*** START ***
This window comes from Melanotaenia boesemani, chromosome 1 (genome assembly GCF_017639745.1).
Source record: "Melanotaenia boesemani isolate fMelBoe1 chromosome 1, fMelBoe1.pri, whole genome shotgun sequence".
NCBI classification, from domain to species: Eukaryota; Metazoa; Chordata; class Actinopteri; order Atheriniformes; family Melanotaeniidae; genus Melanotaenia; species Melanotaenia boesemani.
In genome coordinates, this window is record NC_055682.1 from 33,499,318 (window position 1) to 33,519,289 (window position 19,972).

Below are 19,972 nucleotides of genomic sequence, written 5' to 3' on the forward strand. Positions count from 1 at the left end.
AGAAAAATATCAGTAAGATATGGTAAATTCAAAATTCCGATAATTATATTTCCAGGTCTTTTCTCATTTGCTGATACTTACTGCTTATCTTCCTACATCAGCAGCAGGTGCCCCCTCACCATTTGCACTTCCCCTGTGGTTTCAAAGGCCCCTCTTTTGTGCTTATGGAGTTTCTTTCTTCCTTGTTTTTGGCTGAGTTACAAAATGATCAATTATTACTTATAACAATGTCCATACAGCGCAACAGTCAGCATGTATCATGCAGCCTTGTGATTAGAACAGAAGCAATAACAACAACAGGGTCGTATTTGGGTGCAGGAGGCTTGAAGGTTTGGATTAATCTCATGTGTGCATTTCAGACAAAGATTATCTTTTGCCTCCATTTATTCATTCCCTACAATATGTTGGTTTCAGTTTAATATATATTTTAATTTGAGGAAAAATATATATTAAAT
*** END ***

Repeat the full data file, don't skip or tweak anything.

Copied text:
This window comes from Melanotaenia boesemani, chromosome 1 (genome assembly GCF_017639745.1).
Source record: "Melanotaenia boesemani isolate fMelBoe1 chromosome 1, fMelBoe1.pri, whole genome shotgun sequence".
NCBI classification, from domain to species: Eukaryota; Metazoa; Chordata; class Actinopteri; order Atheriniformes; family Melanotaeniidae; genus Melanotaenia; species Melanotaenia boesemani.
In genome coordinates, this window is record NC_055682.1 from 33,499,318 (window position 1) to 33,519,289 (window position 19,972).

Below are 19,972 nucleotides of genomic sequence, written 5' to 3' on the forward strand. Positions count from 1 at the left end.
AGAAAAATATCAGTAAGATATGGTAAATTCAAAATTCCGATAATTATATTTCCAGGTCTTTTCTCATTTGCTGATACTTACTGCTTATCTTCCTACATCAGCAGCAGGTGCCCCCTCACCATTTGCACTTCCCCTGTGGTTTCAAAGGCCCCTCTTTTGTGCTTATGGAGTTTCTTTCTTCCTTGTTTTTGGCTGAGTTACAAAATGATCAATTATTACTTATAACAATGTCCATACAGCGCAACAGTCAGCATGTATCATGCAGCCTTGTGATTAGAACAGAAGCAATAACAACAACAGGGTCGTATTTGGGTGCAGGAGGCTTGAAGGTTTGGATTAATCTCATGTGTGCATTTCAGACAAAGATTATCTTTTGCCTCCATTTATTCATTCCCTACAATATGTTGGTTTCAGTTTAATATATATTTTAATTTGAGGAAAAATATATATTAAAT